Youngblood Blog

Writing weblog, local, topical, personal, spiritual

Genre-Bender or just Plain Naïve?


NaNo keeps one at it, leaving little room for impromptu extras

You must stay drunk on writing so reality cannot destroy you
~ Ray Bradbury

It’s no surprise to anyone reading this blog — and coincidentally involved with Alex J Cavanaugh’s Insecure Writers’ Group — that November is a heads-down month for writers, authors, part-time-bloggers and scribes of every description. This covers those aspiring authors who blog in the bath, motived teenagers desperate to show they can break away from their school curriculum, to seasoned veterans like the icon quoted above (which, after February’s launch of his second book, CassaFire, will include our host, Alex). Hope he doesn’t mind being called a veteran, but I’m sure he won’t mind being thrown in with Ray Bradbury, 90!

This means that I, newbie NaNo-er only three years in, will make this particular blog shorter than my usual efforts — more inkeeping with my prolific (and self-disciplined) blogging buddies who seem capable of blogging day and night seven days a week for 365 days at a stretch. My headscarf is doffed to them, but I am the first to admit I usually only write when the Muse directs and, under normal circumstances — unless I’m NaNo-ing — I tend to wait for her signal.

This is probably naïve of me. But I admit to being naïve. There’s no point in pretending — particularly when it comes to writing and allowing the word to flow through the mind, down the arms, via hands and fingertips on to the blank page.

I am first to admit I still find the process miraculous. Almost like subconsciously intending to bathe, and five minutes later finding oneself soaking deep in the luxurious warm waters, without any recollection of having undressed, lit candles, found towel, shampoo and soap and turned on the taps to fill the bath. But I digress.

The same goes for knowing how to describe what I write. Naïve. On Twitter — which, as you know, requires a brief description in fewer than 140 characters to describe oneself and one’s tweets — I say I write New Age fiction. But, as far as I know, that isn’t a genuine genre. This was brought succinctly home to me when preparing my new profile and studying the genres suggested in this year’s NaNo — which, as you probably know, has put together a whole new user-friendly novel-conducive webpage, just to get us all fired up to CREATE for the next 30 days.

In case you hadn’t noticed, the genres in question — which have to be mentioned in query letters, and are important concerns to agents and publishers, the serious dramatis personae of the Publishing Industry — are not exactly well-defined. You are supposed to know. And sometimes trial and error is not an option open to you. If you have been writing query letters for the last six years and you’ve been describing your work as Sci-Fi and somebody *in the know* says they like your ‘Fantasy’ work, you swallow hard and start all over — with the knowledge that you’ve probably wasted a lot of time that could have been salvaged if you’d done your homework. Problem is, however much homework you do, it is still difficult to know the difference between ‘magical realism’ and ‘paranormal romance’. Well, maybe some of you experienced authors do know the difference. But, as I said at the beginning, I’m naïve. And it takes time — and loads of errors — to get it right.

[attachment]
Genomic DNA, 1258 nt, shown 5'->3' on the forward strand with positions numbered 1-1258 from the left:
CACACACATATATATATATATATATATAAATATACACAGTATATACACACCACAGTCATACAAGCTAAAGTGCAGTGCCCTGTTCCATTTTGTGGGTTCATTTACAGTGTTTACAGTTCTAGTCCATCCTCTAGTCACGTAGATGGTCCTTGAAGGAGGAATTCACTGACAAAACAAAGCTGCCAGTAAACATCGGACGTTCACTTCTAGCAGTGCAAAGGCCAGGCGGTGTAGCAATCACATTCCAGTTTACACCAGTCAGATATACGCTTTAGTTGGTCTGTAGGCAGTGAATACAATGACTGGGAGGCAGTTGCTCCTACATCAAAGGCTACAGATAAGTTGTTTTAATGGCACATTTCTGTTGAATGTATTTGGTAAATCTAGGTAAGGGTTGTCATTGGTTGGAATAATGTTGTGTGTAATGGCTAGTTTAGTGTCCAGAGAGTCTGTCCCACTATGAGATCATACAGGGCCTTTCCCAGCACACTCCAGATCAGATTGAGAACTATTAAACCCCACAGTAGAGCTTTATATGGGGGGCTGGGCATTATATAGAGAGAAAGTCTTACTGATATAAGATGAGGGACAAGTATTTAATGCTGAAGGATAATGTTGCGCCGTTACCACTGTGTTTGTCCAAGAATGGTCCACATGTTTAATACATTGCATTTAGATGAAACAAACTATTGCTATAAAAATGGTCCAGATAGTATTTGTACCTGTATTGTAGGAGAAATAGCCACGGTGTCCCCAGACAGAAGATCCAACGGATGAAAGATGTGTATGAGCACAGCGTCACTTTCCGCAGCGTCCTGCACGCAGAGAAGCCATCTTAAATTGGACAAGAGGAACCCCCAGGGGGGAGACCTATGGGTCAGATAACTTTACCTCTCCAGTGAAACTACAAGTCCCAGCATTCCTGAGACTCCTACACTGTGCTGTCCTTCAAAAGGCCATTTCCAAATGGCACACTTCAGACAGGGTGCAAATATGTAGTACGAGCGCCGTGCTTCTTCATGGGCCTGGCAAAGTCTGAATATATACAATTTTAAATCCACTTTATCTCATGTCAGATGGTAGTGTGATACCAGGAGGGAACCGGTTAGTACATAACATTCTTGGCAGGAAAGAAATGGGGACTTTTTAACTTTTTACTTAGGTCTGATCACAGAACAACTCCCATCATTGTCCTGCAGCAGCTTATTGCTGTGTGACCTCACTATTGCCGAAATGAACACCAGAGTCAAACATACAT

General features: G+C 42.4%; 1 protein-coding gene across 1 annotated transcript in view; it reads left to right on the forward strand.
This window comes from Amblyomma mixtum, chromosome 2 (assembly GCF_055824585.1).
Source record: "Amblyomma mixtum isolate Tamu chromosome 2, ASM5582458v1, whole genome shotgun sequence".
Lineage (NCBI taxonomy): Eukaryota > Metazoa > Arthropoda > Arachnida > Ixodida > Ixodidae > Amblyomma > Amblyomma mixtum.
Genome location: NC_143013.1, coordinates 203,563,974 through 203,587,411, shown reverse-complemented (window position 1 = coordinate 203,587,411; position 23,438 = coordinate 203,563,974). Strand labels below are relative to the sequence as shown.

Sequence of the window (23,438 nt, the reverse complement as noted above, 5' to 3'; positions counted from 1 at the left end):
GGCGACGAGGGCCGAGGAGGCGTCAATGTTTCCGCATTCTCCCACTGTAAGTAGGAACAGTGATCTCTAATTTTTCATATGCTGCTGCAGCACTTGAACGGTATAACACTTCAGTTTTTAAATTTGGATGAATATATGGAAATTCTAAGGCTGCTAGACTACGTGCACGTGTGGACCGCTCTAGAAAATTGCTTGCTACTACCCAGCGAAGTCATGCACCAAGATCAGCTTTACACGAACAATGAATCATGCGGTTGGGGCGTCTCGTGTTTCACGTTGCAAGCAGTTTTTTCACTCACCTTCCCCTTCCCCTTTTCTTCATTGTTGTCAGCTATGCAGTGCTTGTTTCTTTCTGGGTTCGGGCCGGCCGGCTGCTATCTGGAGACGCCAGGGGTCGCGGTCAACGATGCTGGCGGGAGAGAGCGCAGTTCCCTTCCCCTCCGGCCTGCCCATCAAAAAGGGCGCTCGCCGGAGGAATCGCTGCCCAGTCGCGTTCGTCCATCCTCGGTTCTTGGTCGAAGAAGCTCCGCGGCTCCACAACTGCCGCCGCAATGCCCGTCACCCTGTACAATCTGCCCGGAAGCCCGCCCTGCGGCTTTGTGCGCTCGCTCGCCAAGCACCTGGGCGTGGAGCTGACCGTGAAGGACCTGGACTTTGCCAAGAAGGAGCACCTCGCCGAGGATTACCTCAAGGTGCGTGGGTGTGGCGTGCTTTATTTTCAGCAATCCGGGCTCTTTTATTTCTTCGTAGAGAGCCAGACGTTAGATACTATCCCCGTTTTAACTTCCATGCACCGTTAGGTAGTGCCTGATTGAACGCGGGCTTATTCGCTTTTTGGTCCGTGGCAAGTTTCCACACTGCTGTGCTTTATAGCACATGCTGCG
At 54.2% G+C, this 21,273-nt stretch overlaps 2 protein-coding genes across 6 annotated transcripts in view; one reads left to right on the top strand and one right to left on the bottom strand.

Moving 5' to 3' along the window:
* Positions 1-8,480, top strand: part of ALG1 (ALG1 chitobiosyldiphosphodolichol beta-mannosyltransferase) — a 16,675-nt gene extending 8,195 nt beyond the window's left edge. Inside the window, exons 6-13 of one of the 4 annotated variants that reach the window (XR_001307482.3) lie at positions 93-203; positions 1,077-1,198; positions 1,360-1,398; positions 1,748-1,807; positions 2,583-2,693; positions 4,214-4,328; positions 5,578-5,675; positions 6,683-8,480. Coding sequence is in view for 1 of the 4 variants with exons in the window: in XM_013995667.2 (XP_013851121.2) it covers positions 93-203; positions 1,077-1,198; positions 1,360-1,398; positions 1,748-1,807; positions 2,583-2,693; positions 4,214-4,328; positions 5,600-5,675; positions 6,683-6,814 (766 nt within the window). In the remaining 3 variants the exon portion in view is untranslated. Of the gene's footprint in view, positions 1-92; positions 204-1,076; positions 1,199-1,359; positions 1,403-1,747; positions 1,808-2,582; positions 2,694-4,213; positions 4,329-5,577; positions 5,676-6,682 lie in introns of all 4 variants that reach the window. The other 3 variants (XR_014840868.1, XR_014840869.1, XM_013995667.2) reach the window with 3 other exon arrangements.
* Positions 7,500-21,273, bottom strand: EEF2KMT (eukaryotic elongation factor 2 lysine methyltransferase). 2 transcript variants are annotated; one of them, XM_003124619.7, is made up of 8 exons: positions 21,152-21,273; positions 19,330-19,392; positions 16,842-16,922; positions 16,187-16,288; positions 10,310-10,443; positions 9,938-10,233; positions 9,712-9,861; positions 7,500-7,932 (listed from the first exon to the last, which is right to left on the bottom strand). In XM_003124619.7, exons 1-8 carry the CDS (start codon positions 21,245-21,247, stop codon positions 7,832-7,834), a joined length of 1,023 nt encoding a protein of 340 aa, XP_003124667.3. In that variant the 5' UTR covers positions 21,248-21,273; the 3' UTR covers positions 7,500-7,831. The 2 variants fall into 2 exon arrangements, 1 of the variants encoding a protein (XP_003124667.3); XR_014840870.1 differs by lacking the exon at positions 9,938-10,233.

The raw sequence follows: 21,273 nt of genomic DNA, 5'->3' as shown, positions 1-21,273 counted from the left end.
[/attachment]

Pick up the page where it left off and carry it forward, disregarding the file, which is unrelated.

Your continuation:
So what do you think?

The genres which NaNo lists as ‘standard’ in this year’s contest are:

Adventure, Chicklit, Erotic Fiction, Fantasy, Historical Fiction, Horror & Supernatural, Literary Fiction, Mainstream Fiction, Mystery Thriller & Suspense, Religious Spiritual & New Age, Romance, Satire Humor & Parody, Sci-Fi, Young Adult & Youth, and Other.

No Magical Realism, you’ll note.

When I first started out submitting queries, I was paralyzed by my inability to decide which genre my MS fit into. Being a Brit, it was, for me, even more daunting to read young American beginner writers (on Facebook and elsewhere) bandying about their knowledge of genres with fluent ease — as if I ought to KNOW. It has taken me a decade or two to calm down and use a couple of standards when querying.

Mt.Shasta's presence is awesome, even from a distance of 80miles, photo ©2008MCYoungblood

This quandary is purely self-inflicted, because I wrote historical non-fiction for years, before finding my voice in novels. Since the switch I have written not only historical romance, (Phantom’s Child, pictured below right) but also am blessed that my supernatural novella, Cockatrice is to be published early in 2012 by NetBound Publishing; and my New Age tome, SHASTA: Critical Mass, (sidebar-2, right, and pictured above) has been picked up by AllThingsthatMatterPress, also for publication in 2012. Two of my recent NaNo novels in the Green Turtle Cay series fall under the banner of fantasy, although they are borderline Sci-Fi.